It’s a great time to drive electric. From Tesla to the Nissan LEAF, there are many great car options available. And if trucks are more your speed, Rivian recently debuted the R1S and R1T at the LA Auto Show. But if you’re considering buying an electric vehicle (EV) and live in an area that’s cold and/or snowy, you may be wondering if electric vehicles and winter weather go together. Here are four tips from the experts to consider.
EV batteries and the cold
Have you ever noticed that your cell phone battery dies faster when you’re out in the cold? The same can be true for EV batteries in extreme cold. However, cold weather also impacts fuel economy in gas-powered vehicles so don’t worry too much. With EV vehicles, avoid range anxiety by keeping an eye on the temperature and be aware of the distance you plan on driving. If the temperature is below freezing and you’re driving a long distance, map out charging stations along your route. There are many resources available to find charging stations such as PlugShare, Plug In America and ChargeHub to name a few.
Precondition your battery for winter
The majority of EVs on the market today offer a feature called battery preconditioning. Preconditioning or “warming up” allows an EV owner to schedule a departing time while the vehicle is still plugged in. The vehicle then heats the battery before you depart which helps increase the range. Some EV models preheat the cabin in addition to preheating the vehicle’s battery. Check with your favorite EV manufacturer for specific details.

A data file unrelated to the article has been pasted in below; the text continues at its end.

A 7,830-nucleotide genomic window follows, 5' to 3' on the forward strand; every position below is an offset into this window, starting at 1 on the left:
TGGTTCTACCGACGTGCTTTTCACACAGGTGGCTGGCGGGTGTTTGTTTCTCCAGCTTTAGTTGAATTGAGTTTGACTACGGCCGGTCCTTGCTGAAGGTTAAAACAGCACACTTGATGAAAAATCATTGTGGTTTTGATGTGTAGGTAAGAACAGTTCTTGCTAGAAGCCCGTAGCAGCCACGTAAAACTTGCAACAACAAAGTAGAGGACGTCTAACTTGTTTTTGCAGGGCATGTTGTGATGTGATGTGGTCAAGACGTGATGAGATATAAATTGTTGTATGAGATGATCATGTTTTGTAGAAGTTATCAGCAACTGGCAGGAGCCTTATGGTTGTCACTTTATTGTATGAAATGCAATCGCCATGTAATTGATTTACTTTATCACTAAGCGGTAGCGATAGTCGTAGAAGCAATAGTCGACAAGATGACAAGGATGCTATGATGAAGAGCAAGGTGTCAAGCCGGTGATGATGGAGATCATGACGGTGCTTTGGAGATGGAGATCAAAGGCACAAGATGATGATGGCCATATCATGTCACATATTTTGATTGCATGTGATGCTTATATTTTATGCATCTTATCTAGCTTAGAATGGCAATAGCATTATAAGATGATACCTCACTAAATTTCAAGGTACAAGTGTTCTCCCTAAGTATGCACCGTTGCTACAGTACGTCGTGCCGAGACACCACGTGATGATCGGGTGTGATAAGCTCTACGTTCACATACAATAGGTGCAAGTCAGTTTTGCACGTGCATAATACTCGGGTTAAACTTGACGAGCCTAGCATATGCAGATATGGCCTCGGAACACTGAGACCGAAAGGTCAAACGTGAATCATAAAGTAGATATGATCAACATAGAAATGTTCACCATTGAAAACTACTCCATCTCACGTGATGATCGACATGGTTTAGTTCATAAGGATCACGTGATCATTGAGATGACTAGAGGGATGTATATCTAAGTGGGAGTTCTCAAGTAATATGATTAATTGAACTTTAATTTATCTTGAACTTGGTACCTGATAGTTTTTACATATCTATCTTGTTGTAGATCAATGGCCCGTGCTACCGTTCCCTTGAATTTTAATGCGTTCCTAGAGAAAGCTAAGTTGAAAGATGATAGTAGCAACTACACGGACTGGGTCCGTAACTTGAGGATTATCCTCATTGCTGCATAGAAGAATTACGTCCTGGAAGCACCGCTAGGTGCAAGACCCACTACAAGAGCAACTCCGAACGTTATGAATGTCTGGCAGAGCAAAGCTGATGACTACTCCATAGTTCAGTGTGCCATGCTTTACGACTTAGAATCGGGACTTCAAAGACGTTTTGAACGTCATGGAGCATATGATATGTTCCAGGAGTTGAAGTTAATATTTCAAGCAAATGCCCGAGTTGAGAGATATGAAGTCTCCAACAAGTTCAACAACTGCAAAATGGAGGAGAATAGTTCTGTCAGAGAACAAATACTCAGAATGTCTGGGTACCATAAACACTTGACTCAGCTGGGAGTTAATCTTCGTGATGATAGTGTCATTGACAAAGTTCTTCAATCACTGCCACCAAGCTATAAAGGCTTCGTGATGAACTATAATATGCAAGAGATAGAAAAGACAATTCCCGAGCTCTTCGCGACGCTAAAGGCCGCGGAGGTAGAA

Drive in Eco mode
Generally speaking, Eco mode enables the vehicle to operate more efficiently. This feature can be found in gas-powered vehicles as well as electric vehicles. It’s similar to using the low battery setting on your cell phone. Eco mode cuts back on unnecessary energy usage in areas such as acceleration in order to conserve battery power. Your EV’s ride may feel slower due to lower energy usage, but it will extend your battery’s life and alleviate your range anxiety.
Use caution when driving in winter conditions
No matter if your car is gas-powered or electric, conserve energy by driving at a modest pace and avoid power-thirsty bouts of acceleration. Less throttle equates to less power used to propel the vehicle. Likewise, the slower a car is traveling the less wind resistance it faces. When driving in wintry conditions be aware of your vehicle’s drivetrain. Some higher-end EVs have dual motor all-wheel-drive, but most have single gear rear wheel drive to propel the vehicle so use winter tires when traveling in winter conditions, plan for slippery terrain while driving, and use your vehicle’s Eco mode.
For more tips and advice on all things car-related, visit Openbay Overdrive.
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